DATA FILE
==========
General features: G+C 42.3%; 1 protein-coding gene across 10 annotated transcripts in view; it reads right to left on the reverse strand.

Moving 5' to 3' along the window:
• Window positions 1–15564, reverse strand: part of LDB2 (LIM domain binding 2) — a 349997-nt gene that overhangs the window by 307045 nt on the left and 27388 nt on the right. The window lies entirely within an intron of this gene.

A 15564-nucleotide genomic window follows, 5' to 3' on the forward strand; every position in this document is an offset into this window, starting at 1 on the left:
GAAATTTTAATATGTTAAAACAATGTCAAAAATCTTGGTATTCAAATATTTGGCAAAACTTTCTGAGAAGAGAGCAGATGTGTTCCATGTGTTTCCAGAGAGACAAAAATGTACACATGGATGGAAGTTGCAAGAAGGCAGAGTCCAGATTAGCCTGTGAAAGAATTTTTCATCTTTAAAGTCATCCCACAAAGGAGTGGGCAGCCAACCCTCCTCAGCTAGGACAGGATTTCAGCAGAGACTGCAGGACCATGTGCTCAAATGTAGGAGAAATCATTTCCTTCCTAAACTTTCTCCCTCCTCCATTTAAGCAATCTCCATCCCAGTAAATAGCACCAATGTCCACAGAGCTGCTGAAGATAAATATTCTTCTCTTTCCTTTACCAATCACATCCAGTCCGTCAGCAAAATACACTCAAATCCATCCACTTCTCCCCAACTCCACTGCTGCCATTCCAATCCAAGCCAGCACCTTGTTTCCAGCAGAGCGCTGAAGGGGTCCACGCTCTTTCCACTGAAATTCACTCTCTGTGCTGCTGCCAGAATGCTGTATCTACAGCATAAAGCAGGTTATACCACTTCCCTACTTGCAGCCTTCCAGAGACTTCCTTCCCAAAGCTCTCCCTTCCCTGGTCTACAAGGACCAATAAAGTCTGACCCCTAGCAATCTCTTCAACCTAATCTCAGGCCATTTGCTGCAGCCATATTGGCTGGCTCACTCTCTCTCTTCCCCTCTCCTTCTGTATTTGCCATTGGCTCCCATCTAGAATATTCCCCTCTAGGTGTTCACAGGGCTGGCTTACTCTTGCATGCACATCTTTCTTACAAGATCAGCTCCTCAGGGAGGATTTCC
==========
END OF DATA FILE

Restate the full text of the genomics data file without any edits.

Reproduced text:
General features: G+C 42.3%; 1 protein-coding gene across 10 annotated transcripts in view; it reads right to left on the reverse strand.

Moving 5' to 3' along the window:
• Window positions 1–15564, reverse strand: part of LDB2 (LIM domain binding 2) — a 349997-nt gene that overhangs the window by 307045 nt on the left and 27388 nt on the right. The window lies entirely within an intron of this gene.

A 15564-nucleotide genomic window follows, 5' to 3' on the forward strand; every position in this document is an offset into this window, starting at 1 on the left:
GAAATTTTAATATGTTAAAACAATGTCAAAAATCTTGGTATTCAAATATTTGGCAAAACTTTCTGAGAAGAGAGCAGATGTGTTCCATGTGTTTCCAGAGAGACAAAAATGTACACATGGATGGAAGTTGCAAGAAGGCAGAGTCCAGATTAGCCTGTGAAAGAATTTTTCATCTTTAAAGTCATCCCACAAAGGAGTGGGCAGCCAACCCTCCTCAGCTAGGACAGGATTTCAGCAGAGACTGCAGGACCATGTGCTCAAATGTAGGAGAAATCATTTCCTTCCTAAACTTTCTCCCTCCTCCATTTAAGCAATCTCCATCCCAGTAAATAGCACCAATGTCCACAGAGCTGCTGAAGATAAATATTCTTCTCTTTCCTTTACCAATCACATCCAGTCCGTCAGCAAAATACACTCAAATCCATCCACTTCTCCCCAACTCCACTGCTGCCATTCCAATCCAAGCCAGCACCTTGTTTCCAGCAGAGCGCTGAAGGGGTCCACGCTCTTTCCACTGAAATTCACTCTCTGTGCTGCTGCCAGAATGCTGTATCTACAGCATAAAGCAGGTTATACCACTTCCCTACTTGCAGCCTTCCAGAGACTTCCTTCCCAAAGCTCTCCCTTCCCTGGTCTACAAGGACCAATAAAGTCTGACCCCTAGCAATCTCTTCAACCTAATCTCAGGCCATTTGCTGCAGCCATATTGGCTGGCTCACTCTCTCTCTTCCCCTCTCCTTCTGTATTTGCCATTGGCTCCCATCTAGAATATTCCCCTCTAGGTGTTCACAGGGCTGGCTTACTCTTGCATGCACATCTTTCTTACAAGATCAGCTCCTCAGGGAGGATTTCC